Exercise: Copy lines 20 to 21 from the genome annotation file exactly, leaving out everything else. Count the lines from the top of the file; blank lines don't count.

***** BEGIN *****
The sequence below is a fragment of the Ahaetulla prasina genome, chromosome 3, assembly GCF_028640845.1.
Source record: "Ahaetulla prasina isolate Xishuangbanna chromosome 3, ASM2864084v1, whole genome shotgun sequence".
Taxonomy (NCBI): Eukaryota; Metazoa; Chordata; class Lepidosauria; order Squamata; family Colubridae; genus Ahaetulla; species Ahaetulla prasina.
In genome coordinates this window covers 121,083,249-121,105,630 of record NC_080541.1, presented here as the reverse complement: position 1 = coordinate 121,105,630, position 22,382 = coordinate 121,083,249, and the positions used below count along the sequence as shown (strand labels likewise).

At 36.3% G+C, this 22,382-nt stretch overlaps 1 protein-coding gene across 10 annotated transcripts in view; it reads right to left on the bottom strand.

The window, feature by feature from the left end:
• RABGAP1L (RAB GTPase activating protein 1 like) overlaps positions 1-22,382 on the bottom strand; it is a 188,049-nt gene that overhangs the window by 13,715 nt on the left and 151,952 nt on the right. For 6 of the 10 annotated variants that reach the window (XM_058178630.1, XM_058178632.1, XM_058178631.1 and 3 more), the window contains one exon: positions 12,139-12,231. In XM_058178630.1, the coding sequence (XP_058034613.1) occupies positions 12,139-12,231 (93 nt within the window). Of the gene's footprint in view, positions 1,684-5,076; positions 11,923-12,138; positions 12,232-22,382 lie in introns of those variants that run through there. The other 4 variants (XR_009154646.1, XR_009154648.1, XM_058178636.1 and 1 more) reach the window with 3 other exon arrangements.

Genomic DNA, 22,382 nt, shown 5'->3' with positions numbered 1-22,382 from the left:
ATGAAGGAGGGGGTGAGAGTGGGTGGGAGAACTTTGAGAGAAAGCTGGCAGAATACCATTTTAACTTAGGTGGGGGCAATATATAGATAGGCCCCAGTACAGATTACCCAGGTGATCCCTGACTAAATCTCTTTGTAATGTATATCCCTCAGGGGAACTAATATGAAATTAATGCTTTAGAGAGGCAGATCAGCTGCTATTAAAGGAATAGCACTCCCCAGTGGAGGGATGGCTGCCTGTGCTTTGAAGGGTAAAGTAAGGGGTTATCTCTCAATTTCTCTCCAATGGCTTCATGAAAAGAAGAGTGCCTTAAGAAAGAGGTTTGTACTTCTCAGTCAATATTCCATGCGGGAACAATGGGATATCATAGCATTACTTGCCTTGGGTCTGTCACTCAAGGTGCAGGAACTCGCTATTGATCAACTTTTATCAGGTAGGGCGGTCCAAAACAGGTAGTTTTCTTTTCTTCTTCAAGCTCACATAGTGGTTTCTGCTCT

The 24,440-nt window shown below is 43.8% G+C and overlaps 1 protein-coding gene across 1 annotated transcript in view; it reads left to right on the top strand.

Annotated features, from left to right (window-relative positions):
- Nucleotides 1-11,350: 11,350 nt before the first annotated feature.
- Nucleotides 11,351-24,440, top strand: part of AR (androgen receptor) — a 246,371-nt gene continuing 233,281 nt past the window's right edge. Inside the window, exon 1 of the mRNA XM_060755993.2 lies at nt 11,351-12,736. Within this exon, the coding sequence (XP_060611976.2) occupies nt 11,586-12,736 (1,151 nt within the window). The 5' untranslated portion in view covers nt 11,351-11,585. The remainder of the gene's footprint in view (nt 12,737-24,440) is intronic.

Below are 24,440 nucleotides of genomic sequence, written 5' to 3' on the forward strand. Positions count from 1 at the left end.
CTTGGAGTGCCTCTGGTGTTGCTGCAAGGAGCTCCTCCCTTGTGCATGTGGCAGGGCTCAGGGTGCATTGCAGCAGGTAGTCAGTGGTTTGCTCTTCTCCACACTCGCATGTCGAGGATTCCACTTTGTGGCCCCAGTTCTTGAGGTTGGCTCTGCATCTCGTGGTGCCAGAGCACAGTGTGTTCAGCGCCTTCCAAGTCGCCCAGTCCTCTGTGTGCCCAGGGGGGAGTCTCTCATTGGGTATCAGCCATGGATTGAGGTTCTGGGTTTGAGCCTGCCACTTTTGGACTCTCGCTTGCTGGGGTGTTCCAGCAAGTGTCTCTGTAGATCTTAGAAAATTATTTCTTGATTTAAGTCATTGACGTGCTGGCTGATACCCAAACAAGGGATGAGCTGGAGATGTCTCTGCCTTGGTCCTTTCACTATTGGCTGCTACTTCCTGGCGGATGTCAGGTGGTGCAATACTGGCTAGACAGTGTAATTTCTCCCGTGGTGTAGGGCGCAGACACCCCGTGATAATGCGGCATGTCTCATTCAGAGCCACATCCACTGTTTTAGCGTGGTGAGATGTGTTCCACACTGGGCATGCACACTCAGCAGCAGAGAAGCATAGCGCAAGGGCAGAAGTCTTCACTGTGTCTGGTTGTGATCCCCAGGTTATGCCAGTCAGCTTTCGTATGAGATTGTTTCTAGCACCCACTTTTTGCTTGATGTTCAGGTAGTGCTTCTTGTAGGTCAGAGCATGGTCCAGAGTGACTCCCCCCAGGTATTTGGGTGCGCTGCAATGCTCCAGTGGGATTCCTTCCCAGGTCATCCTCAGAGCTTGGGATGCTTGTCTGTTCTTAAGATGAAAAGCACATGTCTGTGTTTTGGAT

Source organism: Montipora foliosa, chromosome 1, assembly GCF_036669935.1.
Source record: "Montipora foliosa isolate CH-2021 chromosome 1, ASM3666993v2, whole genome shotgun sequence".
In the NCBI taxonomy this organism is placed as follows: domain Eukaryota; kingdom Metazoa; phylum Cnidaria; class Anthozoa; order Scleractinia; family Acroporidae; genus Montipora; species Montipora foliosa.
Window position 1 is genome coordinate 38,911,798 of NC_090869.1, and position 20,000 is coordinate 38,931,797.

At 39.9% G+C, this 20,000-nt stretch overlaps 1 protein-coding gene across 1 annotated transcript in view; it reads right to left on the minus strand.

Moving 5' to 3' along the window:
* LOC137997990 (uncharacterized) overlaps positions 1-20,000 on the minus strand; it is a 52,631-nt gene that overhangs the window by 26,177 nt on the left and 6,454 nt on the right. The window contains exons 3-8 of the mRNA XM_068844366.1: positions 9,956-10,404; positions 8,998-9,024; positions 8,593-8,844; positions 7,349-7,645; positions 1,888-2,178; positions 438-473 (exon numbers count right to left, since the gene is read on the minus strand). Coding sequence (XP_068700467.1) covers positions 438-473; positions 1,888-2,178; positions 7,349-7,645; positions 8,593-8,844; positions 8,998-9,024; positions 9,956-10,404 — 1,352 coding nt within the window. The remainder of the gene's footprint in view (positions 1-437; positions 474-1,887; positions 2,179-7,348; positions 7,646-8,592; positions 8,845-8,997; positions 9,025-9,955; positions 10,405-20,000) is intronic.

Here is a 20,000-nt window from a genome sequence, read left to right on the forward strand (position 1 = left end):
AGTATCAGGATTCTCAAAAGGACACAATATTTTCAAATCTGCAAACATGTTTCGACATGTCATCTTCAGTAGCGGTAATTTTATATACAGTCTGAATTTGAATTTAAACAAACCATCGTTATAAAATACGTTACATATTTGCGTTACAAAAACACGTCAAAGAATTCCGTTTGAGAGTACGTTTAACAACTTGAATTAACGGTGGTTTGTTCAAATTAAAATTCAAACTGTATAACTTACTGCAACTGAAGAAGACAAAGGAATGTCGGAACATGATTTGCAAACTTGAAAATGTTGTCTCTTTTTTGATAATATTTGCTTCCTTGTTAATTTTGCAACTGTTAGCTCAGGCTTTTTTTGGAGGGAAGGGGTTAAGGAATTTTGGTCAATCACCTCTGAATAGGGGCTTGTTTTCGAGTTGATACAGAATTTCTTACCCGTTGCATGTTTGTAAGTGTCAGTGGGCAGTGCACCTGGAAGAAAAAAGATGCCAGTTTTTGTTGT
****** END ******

At 39.9% G+C, this 20,000-nt stretch overlaps 1 protein-coding gene across 1 annotated transcript in view; it reads right to left on the minus strand.

Moving 5' to 3' along the window: